They're teaching Todd Rundgren in college now.
Not every college, of course. As far as Rundgren knows, they might only be teaching his legendary songwriting and production techniques at the universities where he's delivered guest lectures, sharing his vast musical knowledge with the children and grandchildren of his typical fans.
"It was kind of a pleasant surprise when I did the first one, at the University of Indiana," Rundgren, 68, said in a recent phone interview. "People, when they get older, seem to think that youth is feckless — and in many ways they are — but to be able to spend time with serious, smart people who also happen to be young and part of their generation can be inspiring."
Connecting with a new generation of studio whiz kids is high on Rundgren's mind these days. The artist, who performs at the Mahaffey Theater on Saturday, recently delivered a commencement address at the prestigious Berklee College of Music, and before that popped up at Coachella, performing with buzzy New York indie group the Lemon Twigs. And he just released White Knight, a collaborative album that features not only old pals like Daryl Hall, Donald Fagen and Joe Walsh, but unlikely younger stars like Robyn, Dam-Funk and Trent Reznor.
Do these kids know what they're getting with all this attention from Rundgren? Even if they can hum a few bars of Hello It's Me, Bang the Drum All Day or I Saw the Light, do they also know he steered the sound of pop music producing singles like Meat Loaf's Paradise By the Dashboard Light, Grand Funk Railroad's We're An American Band, the Psychedelic Furs' Love My Way or Patti Smith's Dancing Barefoot? Do they know he composed music for Pee-Wee's Playhouse, or that he was a personal hero of Prince, or that he was a pioneer of videos and computer graphics and...
Okay, look, here's the thing about Rundgren: When you get rolling on a list of all his credits, it can get difficult to stop. His diehard, decades-long fan base can and will sing his praises at length, which can be intimidating to less-seasoned listeners. Those are the ones it's a challenge to make care.
"Sometimes it turns out that when they discover what you've done, they are truly interested in it," he said of the music students he meets. "At this point, where there are actually grandchildren showing up of my original fans, it's almost like a congenital disease, to be passed down from generation to generation to generation."
For his part, Rundgren has no problem speaking their language. White Knight is a collaborative album through and through, which should feel familiar with young pop fans used to seeing the word "featuring" pop up a half-dozen times an album.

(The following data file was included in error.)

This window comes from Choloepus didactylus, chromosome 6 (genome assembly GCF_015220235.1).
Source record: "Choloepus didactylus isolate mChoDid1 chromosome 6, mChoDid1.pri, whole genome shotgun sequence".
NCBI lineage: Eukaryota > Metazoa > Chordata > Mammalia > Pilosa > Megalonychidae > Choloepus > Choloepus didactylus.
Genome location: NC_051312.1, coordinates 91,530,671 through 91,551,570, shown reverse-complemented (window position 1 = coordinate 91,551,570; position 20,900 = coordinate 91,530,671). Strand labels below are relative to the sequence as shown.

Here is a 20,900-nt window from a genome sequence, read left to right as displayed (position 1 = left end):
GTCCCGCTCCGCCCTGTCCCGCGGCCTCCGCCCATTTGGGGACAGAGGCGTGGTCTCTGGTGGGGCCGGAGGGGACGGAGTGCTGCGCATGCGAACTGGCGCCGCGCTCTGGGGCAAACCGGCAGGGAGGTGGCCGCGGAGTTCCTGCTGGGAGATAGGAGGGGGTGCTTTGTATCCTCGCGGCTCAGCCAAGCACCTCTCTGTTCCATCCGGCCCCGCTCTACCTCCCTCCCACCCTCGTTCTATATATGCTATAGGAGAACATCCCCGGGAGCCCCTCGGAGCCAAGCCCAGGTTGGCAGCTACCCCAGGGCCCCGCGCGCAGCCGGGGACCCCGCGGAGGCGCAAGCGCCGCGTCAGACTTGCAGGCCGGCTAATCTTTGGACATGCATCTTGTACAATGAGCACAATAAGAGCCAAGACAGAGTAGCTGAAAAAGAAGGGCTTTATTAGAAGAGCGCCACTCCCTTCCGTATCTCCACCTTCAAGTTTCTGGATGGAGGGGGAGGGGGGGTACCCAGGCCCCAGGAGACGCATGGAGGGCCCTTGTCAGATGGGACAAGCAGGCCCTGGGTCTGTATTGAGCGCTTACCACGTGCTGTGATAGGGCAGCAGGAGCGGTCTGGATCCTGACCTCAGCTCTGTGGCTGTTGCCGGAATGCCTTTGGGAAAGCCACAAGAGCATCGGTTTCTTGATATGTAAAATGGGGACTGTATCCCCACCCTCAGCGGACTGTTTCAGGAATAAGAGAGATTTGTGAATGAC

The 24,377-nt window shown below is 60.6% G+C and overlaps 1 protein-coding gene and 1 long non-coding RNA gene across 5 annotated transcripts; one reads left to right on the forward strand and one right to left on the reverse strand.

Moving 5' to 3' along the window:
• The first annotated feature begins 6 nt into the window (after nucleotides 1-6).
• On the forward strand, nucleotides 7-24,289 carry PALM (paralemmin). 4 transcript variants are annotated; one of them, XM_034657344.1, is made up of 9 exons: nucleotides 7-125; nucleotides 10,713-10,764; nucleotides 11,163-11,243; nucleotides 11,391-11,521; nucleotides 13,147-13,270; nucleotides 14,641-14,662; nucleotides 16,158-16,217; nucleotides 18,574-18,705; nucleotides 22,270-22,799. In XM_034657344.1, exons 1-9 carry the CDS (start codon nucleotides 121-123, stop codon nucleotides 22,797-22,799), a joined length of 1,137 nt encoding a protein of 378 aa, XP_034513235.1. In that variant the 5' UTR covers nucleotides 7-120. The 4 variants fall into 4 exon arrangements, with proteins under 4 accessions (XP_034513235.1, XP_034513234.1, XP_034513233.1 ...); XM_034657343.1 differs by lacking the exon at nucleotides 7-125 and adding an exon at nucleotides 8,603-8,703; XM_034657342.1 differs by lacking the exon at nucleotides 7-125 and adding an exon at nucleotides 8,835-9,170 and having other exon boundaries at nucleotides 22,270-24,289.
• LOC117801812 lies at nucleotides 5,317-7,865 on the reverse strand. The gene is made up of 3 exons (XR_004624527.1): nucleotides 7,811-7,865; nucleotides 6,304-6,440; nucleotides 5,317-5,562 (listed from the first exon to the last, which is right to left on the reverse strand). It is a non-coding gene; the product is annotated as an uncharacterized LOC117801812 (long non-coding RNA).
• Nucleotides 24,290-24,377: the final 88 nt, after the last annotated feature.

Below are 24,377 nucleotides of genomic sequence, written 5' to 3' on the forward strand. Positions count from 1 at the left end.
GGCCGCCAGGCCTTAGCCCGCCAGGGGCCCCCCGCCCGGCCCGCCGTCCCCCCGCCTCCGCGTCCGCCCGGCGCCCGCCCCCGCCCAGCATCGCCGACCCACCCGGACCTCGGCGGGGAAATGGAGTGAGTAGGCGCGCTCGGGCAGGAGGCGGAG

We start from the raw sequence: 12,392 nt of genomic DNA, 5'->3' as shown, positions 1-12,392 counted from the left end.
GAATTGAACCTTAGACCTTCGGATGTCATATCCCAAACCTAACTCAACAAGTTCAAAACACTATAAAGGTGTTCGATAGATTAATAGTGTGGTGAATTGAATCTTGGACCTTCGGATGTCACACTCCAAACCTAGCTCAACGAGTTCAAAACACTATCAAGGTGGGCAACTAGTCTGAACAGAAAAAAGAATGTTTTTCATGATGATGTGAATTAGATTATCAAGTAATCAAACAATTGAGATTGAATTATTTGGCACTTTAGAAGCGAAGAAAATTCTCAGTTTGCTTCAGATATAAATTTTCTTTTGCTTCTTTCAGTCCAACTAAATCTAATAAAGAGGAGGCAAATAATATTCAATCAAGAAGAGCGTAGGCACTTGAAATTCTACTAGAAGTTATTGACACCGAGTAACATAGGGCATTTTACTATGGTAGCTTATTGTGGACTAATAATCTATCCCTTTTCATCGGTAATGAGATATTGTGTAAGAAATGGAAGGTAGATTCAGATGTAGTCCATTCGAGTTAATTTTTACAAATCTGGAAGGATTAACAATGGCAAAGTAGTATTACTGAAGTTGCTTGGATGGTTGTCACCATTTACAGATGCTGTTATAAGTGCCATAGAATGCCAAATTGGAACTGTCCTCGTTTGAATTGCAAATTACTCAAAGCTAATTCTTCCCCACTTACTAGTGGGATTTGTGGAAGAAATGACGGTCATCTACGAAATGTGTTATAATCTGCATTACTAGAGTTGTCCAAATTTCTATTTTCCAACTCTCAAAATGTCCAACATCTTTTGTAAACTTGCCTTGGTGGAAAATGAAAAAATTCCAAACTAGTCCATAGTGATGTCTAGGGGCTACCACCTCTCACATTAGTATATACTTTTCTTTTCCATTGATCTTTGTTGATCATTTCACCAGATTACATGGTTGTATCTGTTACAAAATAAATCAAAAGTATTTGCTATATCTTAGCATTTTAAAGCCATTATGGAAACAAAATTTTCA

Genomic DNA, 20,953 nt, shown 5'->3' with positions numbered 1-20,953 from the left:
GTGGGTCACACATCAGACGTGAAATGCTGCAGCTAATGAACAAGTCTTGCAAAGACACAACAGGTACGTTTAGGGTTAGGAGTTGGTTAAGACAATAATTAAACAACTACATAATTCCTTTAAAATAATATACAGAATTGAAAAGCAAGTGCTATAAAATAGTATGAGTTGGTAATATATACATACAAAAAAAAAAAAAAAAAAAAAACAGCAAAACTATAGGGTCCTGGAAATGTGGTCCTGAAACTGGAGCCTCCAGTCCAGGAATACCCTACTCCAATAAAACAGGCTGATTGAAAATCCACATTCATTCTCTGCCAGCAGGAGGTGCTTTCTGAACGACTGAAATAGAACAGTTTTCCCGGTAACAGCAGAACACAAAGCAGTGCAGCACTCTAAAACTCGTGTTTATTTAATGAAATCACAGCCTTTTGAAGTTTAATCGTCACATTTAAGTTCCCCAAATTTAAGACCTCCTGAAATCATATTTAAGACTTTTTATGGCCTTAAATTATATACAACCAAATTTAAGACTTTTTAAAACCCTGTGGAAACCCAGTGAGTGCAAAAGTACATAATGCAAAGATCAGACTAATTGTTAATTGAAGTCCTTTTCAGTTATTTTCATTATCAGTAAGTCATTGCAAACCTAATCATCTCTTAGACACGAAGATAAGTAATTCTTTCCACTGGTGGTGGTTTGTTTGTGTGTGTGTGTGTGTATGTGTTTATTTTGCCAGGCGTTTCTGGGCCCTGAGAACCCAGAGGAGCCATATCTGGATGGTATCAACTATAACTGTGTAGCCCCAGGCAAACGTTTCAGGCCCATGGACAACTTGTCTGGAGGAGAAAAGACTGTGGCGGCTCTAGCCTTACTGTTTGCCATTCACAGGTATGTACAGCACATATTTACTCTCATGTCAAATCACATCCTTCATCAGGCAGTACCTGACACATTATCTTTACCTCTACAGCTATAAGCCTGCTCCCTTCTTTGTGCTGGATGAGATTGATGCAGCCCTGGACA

"That's something that's become more and more common nowadays," he said. "A group like Disclosure, they will have the Weeknd guest on their record, so you don't know whether it's the new Disclosure record or the new Weeknd record."
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For the most part, White Knight works. Rundgren plays all the instruments and sings background, at least, on every track, giving his guests so much leeway that at times, it's tough to tell it's a Todd Rundgren song. (Of his fans' reaction to lead single That Could Have Been Me, featuring Swedish pop singer Robyn, he said: "Some of them were perplexed.") Despite a few goofy moments, even Rundgren's most unexpected pairings are danceable and loaded with energy. That it feels in places like Gorillaz, the polyglot pop project led by Blur's Damon Albarn, is probably no accident.
"With Disclosure or Gorillaz, the principal role might be taken over by someone who seems really unusual in context, like Bobby Womack or Mos Def," he said. "Those kinds of collaborations are important not simply for musical reasons, but for blurring genres and unifying audiences. I pretty much guarantee that until Bobby Womack appeared with Gorillaz, Blur fans had no idea who he was."
Rundgren tasted a little bit of that love during his surprise appearance with the Lemon Twigs at Coachella.
"I think, possibly, some of the people who were in the audience knew who I was, or at least were familiar with the name," he said. "So that worked out terrifically for both of us. (Critics) declared us the collaboration of the first week of Coachella. We blew up the internet for a second."
Which brings us back to those college classes he finds himself leading. At Indiana, the students he taught were on full music scholarships, "like full-ride athletes. They don't have to go to college, they are so freaking smart. And to be able to hang out with them, spend so much time with them, and to see how otherwise normal they are, was really kind of inspirational."
With White Knight, he's hoping the music he's making in his late 60s can reach and inspire them, too.
"Every time you have a collaboration with somebody, you essentially swap audiences in a way — your audience gets to hear them, and their audience gets to hear you," he said. "That sort of breaks you out of that habit of preaching to the choir. Now I've got new choir members to preach to."
Contact Jay Cridlin at email@example.com or (727) 893-8336. Follow @JayCridlin.